allRollsBody does not depend on its argument
However, we’ve ended up with a pair of mutually recursive functions! That’s somewhat unusual. In order to make
allRollsBody recurse only on itself we substitute the definition of
allRolls back into
allRollsBody. Additionally, that makes
allRolls not recursive at all.
- (roll, _) <- allRolls choices (vs, n-1) + (roll, _) <- fmap (, n-1) $ allRollsBody choices (vs, n-1)
We’re pairing every element of a list with
n-1 and then immediately removing it. Let’s just avoid the pairing in the first place.
- (roll, _) <- fmap (, n-1) $ allRollsBody choices (vs, n-1) + roll <- allRollsBody choices (vs, n-1)
Now the magic happens! Our code currently looks like this.
allRolls :: DiceChoice -> DiceState -> [ DiceState ] allRolls choices (vs, n) = fmap (, n-1) $ allRollsBody choices (vs, n) allRollsBody :: DiceChoice -> DiceState -> [ DiceVals ] allRollsBody choices (vs, n) = case pop choices vs of Nothing -> [  ] Just ((chosen, v), (choices, vs)) -> do roll <- allRollsBody choices (vs, n-1) [ d:roll | d <- rollList ] where rollList = if chosen then [v] else [ 1..6 ]
Previously we had to use our brains to spot that the
Integer argument to the recursive call was unused. We inserted a run time check to convince ourselves that we were right. Now we have split the original function into two, only one of which contains a recursive call. We can see clearly that the only use for the argument
allRollsBody is to be modified and passed to the recursive call. The value of that argument is never used in any other way. From that observation alone we are probably satisfied that we can remove it.
In fact we can go one step better. We can make a small change to our code so that we do not even have to inspect the implementation to know that
n is unused. The compiler will check the property for us! However, the check is demonstrated in a strange way, and if you’re not familiar with it then it will look utterly bizarre.
We generalise the type signature so that the function doesn’t just work for an
Integer but rather for any type of numeric argument
a, that is, any type
a with an instance of the
Num type class.
Believe it or not, from this type signature alone, without knowing anything about the implementation, we can conclude that the
a argument is not used! How on earth can we conclude that? It’s because of the parametricity property enjoyed by Haskell’s type system. Basically, the type signature says that the only operations involving type
allRollsBody can use are the ones from the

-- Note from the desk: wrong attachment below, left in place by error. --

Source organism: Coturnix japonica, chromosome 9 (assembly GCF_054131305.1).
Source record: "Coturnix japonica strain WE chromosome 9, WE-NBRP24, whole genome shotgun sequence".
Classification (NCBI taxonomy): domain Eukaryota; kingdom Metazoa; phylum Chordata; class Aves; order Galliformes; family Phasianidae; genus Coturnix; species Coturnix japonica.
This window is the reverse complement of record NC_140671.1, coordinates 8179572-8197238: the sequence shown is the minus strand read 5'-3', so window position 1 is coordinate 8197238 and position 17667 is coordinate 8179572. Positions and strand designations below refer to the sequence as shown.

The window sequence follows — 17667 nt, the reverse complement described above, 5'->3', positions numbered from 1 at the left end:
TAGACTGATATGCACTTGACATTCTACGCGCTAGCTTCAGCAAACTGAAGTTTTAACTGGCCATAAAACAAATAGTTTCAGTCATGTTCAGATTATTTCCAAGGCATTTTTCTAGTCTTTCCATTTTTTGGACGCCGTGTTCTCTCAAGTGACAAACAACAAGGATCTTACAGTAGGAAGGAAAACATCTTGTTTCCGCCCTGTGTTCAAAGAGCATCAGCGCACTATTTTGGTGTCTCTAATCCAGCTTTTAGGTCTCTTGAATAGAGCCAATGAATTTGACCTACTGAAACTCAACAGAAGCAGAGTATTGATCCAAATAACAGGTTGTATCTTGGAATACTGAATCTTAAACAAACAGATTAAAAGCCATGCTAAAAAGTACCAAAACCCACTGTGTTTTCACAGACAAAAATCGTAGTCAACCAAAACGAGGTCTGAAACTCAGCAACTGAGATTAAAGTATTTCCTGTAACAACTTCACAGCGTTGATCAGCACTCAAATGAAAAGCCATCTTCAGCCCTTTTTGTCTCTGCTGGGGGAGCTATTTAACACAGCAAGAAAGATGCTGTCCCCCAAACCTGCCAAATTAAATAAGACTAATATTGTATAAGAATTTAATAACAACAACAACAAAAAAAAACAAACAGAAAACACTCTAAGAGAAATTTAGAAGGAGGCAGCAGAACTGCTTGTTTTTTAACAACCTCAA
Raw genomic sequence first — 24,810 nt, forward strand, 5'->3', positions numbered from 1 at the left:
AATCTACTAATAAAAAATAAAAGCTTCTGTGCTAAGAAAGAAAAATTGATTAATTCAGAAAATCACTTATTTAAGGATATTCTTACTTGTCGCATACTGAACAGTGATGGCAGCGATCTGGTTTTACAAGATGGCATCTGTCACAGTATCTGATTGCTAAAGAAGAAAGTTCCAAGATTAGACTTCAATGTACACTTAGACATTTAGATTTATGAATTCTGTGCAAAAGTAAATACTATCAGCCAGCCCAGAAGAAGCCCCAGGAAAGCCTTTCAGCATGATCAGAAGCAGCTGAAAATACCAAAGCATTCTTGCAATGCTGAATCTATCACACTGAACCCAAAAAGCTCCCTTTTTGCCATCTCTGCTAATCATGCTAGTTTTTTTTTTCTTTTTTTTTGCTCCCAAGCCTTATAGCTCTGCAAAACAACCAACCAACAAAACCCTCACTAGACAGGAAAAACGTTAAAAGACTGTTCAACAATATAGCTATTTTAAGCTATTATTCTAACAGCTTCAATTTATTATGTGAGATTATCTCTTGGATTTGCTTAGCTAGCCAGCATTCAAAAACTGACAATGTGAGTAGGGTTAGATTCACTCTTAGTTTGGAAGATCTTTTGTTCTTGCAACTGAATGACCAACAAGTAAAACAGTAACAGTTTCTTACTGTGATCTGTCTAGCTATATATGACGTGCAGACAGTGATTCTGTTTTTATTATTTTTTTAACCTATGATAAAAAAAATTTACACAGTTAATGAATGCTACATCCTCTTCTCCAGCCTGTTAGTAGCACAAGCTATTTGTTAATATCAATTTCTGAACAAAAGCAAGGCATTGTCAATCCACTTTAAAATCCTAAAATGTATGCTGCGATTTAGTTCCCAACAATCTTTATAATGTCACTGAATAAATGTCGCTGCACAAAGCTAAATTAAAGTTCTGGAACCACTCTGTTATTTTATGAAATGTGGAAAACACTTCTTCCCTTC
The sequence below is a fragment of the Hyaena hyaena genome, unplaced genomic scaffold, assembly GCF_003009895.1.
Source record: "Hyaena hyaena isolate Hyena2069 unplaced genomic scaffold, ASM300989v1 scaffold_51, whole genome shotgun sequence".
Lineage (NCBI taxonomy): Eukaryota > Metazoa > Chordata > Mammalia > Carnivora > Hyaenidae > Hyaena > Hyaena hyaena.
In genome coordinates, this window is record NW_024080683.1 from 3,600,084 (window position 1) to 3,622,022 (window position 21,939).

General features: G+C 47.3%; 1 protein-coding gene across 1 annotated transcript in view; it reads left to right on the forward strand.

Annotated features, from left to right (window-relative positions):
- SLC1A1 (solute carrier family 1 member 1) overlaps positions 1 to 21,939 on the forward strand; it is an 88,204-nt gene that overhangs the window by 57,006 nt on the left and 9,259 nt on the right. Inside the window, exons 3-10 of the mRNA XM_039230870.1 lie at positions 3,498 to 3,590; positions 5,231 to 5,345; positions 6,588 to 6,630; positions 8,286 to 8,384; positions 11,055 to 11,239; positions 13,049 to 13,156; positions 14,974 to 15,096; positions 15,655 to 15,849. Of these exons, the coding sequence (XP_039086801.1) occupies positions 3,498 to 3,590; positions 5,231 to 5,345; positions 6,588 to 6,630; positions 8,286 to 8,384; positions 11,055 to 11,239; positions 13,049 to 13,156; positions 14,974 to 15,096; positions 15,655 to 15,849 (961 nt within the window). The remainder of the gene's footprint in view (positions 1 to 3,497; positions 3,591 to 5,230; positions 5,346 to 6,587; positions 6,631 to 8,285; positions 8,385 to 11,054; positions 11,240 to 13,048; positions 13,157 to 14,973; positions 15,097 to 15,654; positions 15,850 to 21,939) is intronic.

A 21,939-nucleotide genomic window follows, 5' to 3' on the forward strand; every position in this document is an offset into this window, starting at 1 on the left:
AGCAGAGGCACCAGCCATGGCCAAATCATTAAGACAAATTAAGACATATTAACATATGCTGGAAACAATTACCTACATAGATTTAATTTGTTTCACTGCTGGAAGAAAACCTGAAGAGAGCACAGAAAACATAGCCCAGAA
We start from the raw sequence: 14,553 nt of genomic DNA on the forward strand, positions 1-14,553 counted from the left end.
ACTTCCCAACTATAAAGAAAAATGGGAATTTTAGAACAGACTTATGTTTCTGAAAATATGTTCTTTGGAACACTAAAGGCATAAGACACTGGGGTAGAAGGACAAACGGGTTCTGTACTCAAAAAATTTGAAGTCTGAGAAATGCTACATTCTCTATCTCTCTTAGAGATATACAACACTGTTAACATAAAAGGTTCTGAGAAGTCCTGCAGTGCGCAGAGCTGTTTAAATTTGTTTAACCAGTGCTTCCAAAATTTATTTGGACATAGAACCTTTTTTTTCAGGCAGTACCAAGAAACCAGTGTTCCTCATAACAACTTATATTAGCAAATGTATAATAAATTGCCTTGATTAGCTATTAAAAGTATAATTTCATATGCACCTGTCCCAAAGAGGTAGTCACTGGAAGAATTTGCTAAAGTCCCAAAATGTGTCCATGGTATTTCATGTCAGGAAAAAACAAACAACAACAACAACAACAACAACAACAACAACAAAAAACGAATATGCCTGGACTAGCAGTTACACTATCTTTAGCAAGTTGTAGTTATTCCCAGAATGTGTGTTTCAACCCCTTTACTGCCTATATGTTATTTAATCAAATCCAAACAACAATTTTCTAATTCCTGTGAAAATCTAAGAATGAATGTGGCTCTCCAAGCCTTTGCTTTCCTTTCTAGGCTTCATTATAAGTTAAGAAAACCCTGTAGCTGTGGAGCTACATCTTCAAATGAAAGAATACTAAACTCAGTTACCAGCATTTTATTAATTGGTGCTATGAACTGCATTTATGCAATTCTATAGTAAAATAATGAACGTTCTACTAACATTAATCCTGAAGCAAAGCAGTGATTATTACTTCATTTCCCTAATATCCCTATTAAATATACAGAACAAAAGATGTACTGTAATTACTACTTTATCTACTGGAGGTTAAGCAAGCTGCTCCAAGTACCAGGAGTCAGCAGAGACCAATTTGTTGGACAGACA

Num type class. Looking at them, we see that they give us a way to make new
as from an
fromInteger) and ways to combine
as to give other
*, etc.). On the other hand, there is no way that a value of another type can be created from an
a. Therefore, the only way that an argument of type
a could be used to affect the result is if the type variable
a appears in the type of the result. The result has type
[DiceVals] so it cannot be affected by the argument of type
If that seems baffling to you, do not be despondent. Although parametricity is an extremely sophisticated property using it in practice becomes second nature. Haskell programmers use it to great advantage in creating APIs which remain flexible whilst providing strong guarantees via their type signatures.
One way or another, our program transformations have taken us to a place where we feel comfortable removing the
Integer argument without having to think too hard about the justification. We can inspect the body and see that the argument is not used in a way that can affect the result or we can use parametricity to deduce the same thing. Either way we can remove it.
allRolls :: DiceChoice -> DiceState -> [ DiceState ] allRolls choices (vs, n) = fmap (, n-1) $ allRollsBody choices vs allRollsBody :: DiceChoice -> DiceVals -> [ DiceVals ] allRollsBody choices vs = case pop choices vs of Nothing -> [  ] Just ((chosen, v), (choices, vs)) -> do roll <- allRollsBody choices vs [ d:roll | d <- rollList ] where rollList = if chosen then [v] else [ 1..6 ]
In the earlier article I said that “the only way I can suggest that one discovers [that the argument is unused] is to think through how the the code actually works … this is not just a simple refactoring”. I was wrong! There is a small sequence of simple transformations that improve the code whilst at the same time taking us to a place where we easily see that the argument is unused. For the latter either we use a small amount of brainpower to inspect the implementation or we take advantage of parametricity. This is great! We want to save as much brainpower as possible for the really hard problems.
A small amount of Haskell knowledge was required but that is because the code is written in Haskell. Other languages will have their own particular constructs and equivalent transformations, although if they lack
case statements and expression-valued blocks the transformations might appear a bit more clunky. The only typed-functional-language-specific concept in this article is parametricity. In this small example we were happy to just inspect the body of the function. Parametricity really shines in more complicated codebases where unrelated, opaque, pieces of functionality are being combined.